Long-term patience (endurance)

To endure all things, let your mind have a firm foundation in truth, but let your body know it will die some day.  Photo by asoggetti on Unsplash

Patience has a long-term dimension to it.  As well as needing patience in the moment, and patience over the course of a day, we need patience over the course of several days, weeks and months.

A name for this kind of patience is endurance.  It is the skill that keeps us going on a path, when others might choose to leave it.  It is the ability that keeps a carer looking after the object of their care long after they might have given up.  It is also what athletes develop – there is even a category of sports called endurance sports.


When we are trying to stay ‘with it’ over long periods of time, what kind of longer-term cognitive functions are at play?  Perhaps there are three main types:

  1. Philosophical integrity
  2. A sense of abiding truth
  3. A motivation system
PHILOSOPHICAL INTEGRITYWhether we know it or not, we all operate in accordance with a philosophical approach.  Some people are hedonists, some altruists, some theists, some atheists, some utilitarians, some mystics, some libertarians, some fascists… The religious, social or personal mores you inherit, adopt, adapt, or create, have a profound effect on how you approach life.  If your philosophy supports you when things go wrong, then you are more likely to rediscover your chosen path.  If the parts of your philosophy are consistent with each other, then your minds can act as a self-managing organism, without being destroyed by exceptional situations.  In contract, if you are self-inconsistent, then your internal architecture may let you down.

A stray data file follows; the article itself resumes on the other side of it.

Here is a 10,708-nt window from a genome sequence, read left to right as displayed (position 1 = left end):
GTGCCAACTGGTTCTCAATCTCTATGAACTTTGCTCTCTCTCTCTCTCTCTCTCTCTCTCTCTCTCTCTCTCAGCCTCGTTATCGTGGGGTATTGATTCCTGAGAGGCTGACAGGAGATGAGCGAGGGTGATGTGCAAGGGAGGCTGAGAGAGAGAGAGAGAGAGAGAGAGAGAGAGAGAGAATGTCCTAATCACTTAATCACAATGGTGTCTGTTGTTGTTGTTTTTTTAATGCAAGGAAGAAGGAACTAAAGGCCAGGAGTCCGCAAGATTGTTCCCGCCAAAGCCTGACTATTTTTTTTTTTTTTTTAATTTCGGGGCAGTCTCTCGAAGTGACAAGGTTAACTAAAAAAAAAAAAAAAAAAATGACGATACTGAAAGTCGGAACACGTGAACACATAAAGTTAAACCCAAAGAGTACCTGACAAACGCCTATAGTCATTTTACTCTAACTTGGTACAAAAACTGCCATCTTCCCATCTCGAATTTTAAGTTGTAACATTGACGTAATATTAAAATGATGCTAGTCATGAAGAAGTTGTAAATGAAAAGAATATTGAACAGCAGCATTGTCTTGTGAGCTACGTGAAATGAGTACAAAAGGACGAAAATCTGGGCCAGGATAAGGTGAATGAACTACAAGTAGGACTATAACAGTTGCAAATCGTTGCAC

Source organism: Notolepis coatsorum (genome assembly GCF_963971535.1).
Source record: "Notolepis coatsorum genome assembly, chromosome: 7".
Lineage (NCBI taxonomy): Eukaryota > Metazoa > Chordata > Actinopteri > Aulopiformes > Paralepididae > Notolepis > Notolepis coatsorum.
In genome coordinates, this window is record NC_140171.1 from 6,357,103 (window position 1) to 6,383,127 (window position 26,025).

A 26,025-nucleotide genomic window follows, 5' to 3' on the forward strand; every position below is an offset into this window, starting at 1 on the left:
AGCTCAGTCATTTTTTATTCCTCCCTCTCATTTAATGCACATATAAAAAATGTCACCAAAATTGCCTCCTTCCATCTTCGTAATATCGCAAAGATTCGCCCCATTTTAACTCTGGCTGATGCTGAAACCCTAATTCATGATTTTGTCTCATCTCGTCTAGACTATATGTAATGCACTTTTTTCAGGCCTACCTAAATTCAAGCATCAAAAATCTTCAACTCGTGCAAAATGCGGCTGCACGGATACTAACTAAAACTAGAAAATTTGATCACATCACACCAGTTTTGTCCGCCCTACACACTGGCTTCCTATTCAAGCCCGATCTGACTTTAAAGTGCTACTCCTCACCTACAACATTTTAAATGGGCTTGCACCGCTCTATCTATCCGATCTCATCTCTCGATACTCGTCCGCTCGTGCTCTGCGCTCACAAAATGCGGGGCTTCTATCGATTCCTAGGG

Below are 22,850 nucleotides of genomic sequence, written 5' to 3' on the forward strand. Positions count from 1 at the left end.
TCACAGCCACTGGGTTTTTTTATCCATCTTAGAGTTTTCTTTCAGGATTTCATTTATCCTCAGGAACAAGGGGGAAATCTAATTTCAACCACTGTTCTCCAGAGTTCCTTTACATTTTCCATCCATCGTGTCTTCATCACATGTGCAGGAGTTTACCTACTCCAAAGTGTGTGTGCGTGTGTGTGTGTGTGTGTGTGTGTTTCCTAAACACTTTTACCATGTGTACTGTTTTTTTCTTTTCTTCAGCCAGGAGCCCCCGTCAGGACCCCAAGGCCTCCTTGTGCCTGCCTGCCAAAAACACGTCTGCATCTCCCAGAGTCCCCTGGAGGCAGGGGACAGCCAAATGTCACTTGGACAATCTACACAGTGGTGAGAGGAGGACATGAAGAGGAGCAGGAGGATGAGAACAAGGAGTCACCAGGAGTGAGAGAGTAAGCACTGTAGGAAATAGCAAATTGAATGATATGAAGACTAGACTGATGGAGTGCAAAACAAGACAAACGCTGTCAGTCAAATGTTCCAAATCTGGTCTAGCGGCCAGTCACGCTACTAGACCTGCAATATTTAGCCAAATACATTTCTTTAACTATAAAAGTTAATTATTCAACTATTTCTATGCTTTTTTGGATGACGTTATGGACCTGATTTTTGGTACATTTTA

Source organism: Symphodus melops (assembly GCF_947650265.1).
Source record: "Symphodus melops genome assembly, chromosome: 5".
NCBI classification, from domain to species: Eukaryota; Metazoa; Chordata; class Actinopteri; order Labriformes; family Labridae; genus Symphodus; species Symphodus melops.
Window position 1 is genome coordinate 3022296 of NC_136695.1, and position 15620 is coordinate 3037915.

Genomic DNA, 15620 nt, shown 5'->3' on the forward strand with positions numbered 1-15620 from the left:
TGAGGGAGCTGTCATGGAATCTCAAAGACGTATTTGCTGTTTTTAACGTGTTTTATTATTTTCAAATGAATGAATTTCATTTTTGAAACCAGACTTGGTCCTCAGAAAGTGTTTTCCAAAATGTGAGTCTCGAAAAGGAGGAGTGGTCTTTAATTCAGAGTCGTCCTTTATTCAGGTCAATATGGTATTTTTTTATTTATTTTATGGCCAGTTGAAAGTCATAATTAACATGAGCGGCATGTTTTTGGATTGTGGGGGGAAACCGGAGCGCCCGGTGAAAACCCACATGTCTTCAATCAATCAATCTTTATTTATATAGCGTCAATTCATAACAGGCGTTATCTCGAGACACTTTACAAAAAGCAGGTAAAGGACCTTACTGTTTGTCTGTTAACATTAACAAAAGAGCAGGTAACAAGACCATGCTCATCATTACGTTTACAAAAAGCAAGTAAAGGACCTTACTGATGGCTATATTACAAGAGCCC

It is not enough that your philosophy is self-consistent, if you do not believe it to be true.  It is better to hold to an inconvenient truth than a convenient lie.

A religion may have answers to all questions; but if a person does not have a strong sense that the religion tells the truth, then it is better that that person lets the religion go.  This is important, because adhering to an untruthful religion takes up energy which could be spent elsewhere.  in contrast, if you can find a sense of abiding truth in what you do, then you do not have to use up such large amounts of energy wrestling with doubt.  Some people may be able to use social pressure to shore them up, but this approach is vulnerable, as others might not always be there to persuade you.


If you have a consistent philosophy that you believe in, then you can begin to develop a system of inner motivation that grows from it.  A long-distance runner, once they know in their heart why they are trying to run fast, will find it easier to keep themselves on track.  In general, motivations need to be well suited to us as individuals.  Life on Earth is short, and we do not always have time for transformations beyond what our body is naturally geared up for.


The human body has done what it does for millions of years.  We have to bear in mind that, if we are asking it to collaborate with us in being patient, then we need to understand how the body works.  Otherwise, we may find our quests disrupted by the body’s attempts to defend the position it is used to.  For instance, long-distance runners often have hearts that are somewhat hardened in one particular area.  This is the body’s natural defence mechanism when the heart is asked to do more work than the evolved body is used to.

This means that we need to be mindful, all the time, that we are just human, living in fallible bodies.  One day, our endurance will end in death.  That, currently, is the deal of living. Once we have done what we can, then a part of our philosophy, to be truthful and consistent, has to comprehend our own death.  If we do not do this, our own death will hit us hard.  If we do this, we can face even our own death with patience.